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A friend (Elkhunter49) shot this hoglet on the 24hourCampfire hog hunt last week, and did not want the head.
Slow day today, so I decided to put my "boner" to good use.
a dog killin' SOB fer sure!
but he cleaned up just fine
put him on da' boil tomorrow!
PS: Tanto by Dale Howe, Howe Mountain Knives
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Do you soak the skull in cold water first?
Being that I'm sure you have done this a time or ten, I would be interested in hearing about the process you use to clean a skull.
"You're not hard-core, unless you live hard-core."
Hunting in Africa is an adventure. The number of variables involved preclude the possibility of a perfect hunt. Some problems will arise. How you decide to handle them will determine how much you enjoy your hunt.
Just tell yourself, "it's all part of the adventure." Remember, if Robert Ruark had gotten upset every time problems with Harry
Selby's flat bed truck delayed the safari, Horn of the Hunter would have read like an indictment of Selby. But Ruark rolled with the punches, poured some gin, and enjoyed the adventure.
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Lets see if I understand your question.
When I decide to do either a "European" or just take the tusks, I remove the head from the carcass. I keep heavy duty trash bags with me and I place the head in the bag, then place it on ice. I have 140 to 180 quart coolers that will hold 120 to 140 lbs of Ice. Even in hot weather will keep for a week. I keep the weep hole open in the cooler and let the water drain. I can continually add Ice to the cooler until I'm ready to skin, but the head is not "soaking" in water. I have kept a head on ice for up to two weeks before I skin it out. Sometimes it gets left in the bag and put straight into a freezer I use exclusively for critters I plan to skin out later.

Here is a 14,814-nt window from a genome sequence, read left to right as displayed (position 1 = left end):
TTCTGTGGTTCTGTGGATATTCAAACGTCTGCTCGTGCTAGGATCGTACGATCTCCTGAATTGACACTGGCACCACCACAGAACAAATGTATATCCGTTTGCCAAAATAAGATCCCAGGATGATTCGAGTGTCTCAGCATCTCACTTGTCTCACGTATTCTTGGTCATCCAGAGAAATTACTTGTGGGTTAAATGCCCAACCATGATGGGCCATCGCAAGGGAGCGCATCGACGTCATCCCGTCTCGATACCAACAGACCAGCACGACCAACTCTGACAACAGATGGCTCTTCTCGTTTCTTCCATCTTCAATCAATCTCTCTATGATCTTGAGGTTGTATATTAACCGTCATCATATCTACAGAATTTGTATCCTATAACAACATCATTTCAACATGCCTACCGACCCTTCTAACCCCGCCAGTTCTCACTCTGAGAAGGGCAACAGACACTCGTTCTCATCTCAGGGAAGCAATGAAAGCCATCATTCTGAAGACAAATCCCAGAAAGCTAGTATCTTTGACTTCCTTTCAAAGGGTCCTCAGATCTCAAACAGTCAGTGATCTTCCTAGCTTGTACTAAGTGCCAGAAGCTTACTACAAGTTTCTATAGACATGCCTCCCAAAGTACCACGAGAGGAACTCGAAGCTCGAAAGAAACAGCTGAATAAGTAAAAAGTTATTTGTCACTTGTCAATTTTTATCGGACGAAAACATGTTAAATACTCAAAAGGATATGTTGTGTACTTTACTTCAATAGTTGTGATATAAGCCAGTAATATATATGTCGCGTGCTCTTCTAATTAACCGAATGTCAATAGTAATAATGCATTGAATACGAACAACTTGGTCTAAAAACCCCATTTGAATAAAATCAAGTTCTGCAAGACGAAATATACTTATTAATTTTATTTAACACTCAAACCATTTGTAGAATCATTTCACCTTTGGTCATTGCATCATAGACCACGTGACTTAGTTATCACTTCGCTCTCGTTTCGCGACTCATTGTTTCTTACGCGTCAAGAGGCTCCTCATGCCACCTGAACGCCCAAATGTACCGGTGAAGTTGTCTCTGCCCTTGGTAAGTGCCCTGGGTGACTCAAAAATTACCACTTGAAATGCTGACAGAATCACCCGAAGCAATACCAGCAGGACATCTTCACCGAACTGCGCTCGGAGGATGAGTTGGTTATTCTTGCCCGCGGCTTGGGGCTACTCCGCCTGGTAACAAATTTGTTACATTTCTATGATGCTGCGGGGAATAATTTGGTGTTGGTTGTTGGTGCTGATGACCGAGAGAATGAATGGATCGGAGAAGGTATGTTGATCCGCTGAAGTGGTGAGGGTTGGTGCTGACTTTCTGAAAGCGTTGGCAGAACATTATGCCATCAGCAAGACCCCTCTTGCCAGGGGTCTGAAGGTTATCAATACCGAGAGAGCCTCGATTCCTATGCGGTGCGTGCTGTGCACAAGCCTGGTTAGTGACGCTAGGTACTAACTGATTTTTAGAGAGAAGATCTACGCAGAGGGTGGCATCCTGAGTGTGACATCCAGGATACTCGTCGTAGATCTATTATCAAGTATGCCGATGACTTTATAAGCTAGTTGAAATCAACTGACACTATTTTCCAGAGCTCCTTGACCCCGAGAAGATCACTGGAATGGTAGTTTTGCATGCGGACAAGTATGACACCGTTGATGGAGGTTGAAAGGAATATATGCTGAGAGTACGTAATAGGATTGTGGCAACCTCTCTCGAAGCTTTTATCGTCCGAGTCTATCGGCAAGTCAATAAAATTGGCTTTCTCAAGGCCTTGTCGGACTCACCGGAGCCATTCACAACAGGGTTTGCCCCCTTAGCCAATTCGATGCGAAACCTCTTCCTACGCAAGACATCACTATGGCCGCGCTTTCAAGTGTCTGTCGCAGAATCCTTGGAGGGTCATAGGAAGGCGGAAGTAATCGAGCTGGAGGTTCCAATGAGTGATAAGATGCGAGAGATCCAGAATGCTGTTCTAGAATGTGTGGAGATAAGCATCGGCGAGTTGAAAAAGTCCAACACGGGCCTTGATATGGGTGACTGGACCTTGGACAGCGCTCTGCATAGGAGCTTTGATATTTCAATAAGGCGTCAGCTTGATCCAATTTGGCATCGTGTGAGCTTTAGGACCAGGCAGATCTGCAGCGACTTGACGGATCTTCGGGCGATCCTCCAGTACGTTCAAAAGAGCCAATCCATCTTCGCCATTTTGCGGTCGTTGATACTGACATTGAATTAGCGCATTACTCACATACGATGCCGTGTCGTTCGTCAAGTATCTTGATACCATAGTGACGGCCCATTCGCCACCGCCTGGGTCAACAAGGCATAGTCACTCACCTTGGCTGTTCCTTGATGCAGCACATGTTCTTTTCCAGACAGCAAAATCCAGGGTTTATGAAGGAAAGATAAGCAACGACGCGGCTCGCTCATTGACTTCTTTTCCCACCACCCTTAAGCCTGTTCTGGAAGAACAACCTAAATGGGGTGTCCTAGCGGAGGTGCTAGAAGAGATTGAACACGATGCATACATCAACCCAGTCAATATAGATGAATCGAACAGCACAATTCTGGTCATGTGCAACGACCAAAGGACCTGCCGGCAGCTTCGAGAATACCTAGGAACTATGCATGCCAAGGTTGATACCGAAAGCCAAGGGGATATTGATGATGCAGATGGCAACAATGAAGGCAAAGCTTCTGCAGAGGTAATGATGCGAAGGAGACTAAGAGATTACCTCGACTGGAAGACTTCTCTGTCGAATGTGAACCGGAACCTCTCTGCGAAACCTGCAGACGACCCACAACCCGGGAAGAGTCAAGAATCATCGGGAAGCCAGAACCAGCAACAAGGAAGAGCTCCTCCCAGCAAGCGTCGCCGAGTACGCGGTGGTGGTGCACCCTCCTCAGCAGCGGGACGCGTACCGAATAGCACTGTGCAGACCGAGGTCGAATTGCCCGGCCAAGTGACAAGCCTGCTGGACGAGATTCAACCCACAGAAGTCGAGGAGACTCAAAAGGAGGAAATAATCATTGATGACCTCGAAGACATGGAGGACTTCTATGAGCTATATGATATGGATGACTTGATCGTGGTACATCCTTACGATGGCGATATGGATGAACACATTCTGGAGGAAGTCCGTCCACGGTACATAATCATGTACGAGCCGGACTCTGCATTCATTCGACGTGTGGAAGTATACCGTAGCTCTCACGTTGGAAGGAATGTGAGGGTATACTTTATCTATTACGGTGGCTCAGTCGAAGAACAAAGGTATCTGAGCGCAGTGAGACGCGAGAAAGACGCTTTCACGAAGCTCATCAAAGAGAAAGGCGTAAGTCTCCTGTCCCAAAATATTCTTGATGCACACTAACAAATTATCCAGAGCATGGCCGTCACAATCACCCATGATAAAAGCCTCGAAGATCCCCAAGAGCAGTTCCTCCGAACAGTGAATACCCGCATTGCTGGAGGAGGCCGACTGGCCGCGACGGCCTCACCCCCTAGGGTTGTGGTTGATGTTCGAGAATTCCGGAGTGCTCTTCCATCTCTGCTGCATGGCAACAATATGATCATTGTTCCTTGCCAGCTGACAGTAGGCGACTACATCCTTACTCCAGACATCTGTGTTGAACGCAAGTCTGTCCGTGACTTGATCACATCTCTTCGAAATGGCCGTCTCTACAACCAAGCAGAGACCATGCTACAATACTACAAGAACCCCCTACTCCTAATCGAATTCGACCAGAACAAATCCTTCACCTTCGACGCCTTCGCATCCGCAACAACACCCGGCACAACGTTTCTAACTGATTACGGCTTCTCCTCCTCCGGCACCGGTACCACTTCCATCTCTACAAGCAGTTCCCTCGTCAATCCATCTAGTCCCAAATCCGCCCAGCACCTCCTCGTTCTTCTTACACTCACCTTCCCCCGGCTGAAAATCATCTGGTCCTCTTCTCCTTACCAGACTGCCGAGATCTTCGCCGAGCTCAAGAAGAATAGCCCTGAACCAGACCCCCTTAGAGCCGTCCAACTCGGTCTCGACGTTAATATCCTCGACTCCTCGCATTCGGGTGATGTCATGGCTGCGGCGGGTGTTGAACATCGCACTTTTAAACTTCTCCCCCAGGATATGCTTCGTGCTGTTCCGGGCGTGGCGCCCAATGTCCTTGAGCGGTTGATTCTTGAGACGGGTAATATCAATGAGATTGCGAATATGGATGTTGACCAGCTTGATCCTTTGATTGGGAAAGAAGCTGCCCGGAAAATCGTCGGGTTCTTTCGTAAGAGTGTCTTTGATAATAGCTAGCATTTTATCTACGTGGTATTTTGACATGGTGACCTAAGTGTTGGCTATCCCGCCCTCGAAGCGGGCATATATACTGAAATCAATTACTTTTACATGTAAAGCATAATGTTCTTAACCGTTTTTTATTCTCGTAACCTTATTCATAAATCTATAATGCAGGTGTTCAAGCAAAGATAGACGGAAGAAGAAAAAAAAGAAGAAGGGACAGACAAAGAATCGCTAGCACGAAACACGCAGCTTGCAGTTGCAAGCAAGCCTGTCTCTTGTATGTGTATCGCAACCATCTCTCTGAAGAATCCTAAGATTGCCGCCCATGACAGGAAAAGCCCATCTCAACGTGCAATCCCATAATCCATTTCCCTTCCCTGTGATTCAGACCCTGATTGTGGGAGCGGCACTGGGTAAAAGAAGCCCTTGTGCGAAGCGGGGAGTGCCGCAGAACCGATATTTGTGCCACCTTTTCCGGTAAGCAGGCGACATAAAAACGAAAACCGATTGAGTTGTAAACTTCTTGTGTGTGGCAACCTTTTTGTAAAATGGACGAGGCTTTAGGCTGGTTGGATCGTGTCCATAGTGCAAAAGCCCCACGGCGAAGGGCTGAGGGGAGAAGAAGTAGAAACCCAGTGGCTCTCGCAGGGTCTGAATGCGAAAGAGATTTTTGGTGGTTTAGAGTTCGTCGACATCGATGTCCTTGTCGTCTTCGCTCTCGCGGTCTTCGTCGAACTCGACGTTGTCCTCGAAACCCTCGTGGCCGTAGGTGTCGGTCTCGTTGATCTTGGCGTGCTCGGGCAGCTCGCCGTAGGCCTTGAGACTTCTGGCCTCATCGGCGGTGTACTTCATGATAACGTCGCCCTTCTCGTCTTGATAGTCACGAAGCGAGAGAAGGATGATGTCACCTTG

I typically do the skinning and boiling in my back yard. Typically when I decide to do the "European". I pull the head out and put it on a piece of plywood or some other hard flat object and spray it down with a water-hose tipped with an ajustable nozzle. Gets a lot of detritus of that will dull a blade.
Keeping it cold keeps the smell down, but I do not, as particular effort, soak the head in cold water first.
Basically I remove the hide and as much meat from the skull as is reasonable.
Boil. Hogs have a lot of fat. Using Dawn detergent or OxiClean helps.
I don't use a pressure washer at this time. I use an old style adjustable brass nozzle.
There are ton's of "vids" on youtube one can watch, and it is a relatively simple procedure.
Also, one does not need "custom" knives. A Havalon or a couple Victorinox/Forschner knives work just fine.
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JBrown - I do coyote, fox and deer skulls occasionally. Some tips: Don't even think of doing this anywhere but outside. Remove as much meat, etc. as possible. Try to pull out the brains if possible. Remove eyeballs. Teeth are likely to fall out, so be prepared to strain the bits to get them all back if needed. No matter how low the simmer, teeth may crack lengthwise due to heat. A simmer is said to be less destructive and I am positive that boiling is way more destructive to deer nasal cavity structure. Be sure to have every little bit of tissue gone or you will smell it later. The resulting liquid is among the most foul smelling concoction you may ever smell. Don't use bleach as it will yellow over time. Use safety gear when messin' with the oxidizer that gives skulls the perfect whiteness. Clear coating when done makes it easier to blow dust off later.
Here's a Fox skull project I did a while back and posted in part of a skull boiling thread elsewhere.
"Listen more than you speak, and you will hear more stupid things than you say."
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